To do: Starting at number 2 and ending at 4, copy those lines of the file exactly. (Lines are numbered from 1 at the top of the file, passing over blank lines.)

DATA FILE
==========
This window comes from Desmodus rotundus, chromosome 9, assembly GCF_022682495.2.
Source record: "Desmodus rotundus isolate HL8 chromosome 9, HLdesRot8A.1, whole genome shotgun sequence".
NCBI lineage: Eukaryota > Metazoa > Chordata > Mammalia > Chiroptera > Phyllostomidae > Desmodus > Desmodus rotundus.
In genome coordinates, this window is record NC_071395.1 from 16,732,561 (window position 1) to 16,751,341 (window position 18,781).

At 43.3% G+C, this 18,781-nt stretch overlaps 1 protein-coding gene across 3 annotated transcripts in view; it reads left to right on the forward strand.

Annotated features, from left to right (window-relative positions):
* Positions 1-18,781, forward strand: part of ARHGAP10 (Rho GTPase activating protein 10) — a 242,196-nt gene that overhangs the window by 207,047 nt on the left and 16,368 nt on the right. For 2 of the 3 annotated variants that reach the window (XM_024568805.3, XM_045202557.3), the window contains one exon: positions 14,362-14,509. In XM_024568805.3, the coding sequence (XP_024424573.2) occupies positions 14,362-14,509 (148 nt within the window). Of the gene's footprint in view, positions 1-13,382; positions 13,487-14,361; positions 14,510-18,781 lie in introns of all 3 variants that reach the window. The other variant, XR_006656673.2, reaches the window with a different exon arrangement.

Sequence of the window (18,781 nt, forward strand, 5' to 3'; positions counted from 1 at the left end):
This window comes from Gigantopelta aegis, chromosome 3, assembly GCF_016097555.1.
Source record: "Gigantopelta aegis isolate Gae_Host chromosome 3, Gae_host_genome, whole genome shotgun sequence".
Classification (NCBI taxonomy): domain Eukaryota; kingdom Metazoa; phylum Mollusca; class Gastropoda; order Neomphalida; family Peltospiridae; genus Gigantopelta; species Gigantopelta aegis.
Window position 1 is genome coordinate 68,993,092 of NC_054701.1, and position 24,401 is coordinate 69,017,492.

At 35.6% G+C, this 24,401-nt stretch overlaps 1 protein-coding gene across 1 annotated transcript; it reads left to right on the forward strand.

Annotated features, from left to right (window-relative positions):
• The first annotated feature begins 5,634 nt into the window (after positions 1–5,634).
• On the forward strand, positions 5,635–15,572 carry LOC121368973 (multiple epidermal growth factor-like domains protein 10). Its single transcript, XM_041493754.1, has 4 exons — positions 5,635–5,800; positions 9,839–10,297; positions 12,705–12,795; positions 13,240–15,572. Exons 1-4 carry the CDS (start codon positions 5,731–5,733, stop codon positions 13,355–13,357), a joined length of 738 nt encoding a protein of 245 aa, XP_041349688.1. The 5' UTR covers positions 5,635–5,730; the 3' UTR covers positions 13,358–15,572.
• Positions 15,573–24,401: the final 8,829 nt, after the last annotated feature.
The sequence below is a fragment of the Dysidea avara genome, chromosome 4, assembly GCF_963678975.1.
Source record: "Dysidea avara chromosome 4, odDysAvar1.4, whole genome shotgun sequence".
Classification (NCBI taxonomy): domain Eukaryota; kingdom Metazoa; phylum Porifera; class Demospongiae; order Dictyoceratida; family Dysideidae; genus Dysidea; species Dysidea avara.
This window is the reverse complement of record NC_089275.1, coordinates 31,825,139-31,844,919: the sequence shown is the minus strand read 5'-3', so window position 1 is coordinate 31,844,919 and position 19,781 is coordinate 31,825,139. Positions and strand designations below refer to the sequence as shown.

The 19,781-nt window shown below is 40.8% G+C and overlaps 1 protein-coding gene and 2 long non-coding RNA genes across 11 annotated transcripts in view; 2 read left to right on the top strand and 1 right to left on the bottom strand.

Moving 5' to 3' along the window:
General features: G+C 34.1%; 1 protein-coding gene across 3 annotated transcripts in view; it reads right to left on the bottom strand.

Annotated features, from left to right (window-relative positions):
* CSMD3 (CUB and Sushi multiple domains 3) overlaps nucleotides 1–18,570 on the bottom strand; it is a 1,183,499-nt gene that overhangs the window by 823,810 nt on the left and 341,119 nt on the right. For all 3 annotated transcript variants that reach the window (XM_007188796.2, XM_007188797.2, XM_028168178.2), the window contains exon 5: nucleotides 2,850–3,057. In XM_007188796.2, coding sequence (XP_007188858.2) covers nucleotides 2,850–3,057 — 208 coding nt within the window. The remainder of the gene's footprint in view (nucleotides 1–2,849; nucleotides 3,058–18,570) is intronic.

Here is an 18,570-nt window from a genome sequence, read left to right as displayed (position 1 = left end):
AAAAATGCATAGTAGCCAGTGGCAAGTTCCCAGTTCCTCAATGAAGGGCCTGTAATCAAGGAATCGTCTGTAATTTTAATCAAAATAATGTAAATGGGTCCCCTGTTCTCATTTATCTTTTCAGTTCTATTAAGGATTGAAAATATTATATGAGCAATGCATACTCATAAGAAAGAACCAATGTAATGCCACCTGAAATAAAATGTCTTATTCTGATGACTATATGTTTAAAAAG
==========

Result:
Source record: "Desmodus rotundus isolate HL8 chromosome 9, HLdesRot8A.1, whole genome shotgun sequence".
NCBI lineage: Eukaryota > Metazoa > Chordata > Mammalia > Chiroptera > Phyllostomidae > Desmodus > Desmodus rotundus.
In genome coordinates, this window is record NC_071395.1 from 16,732,561 (window position 1) to 16,751,341 (window position 18,781).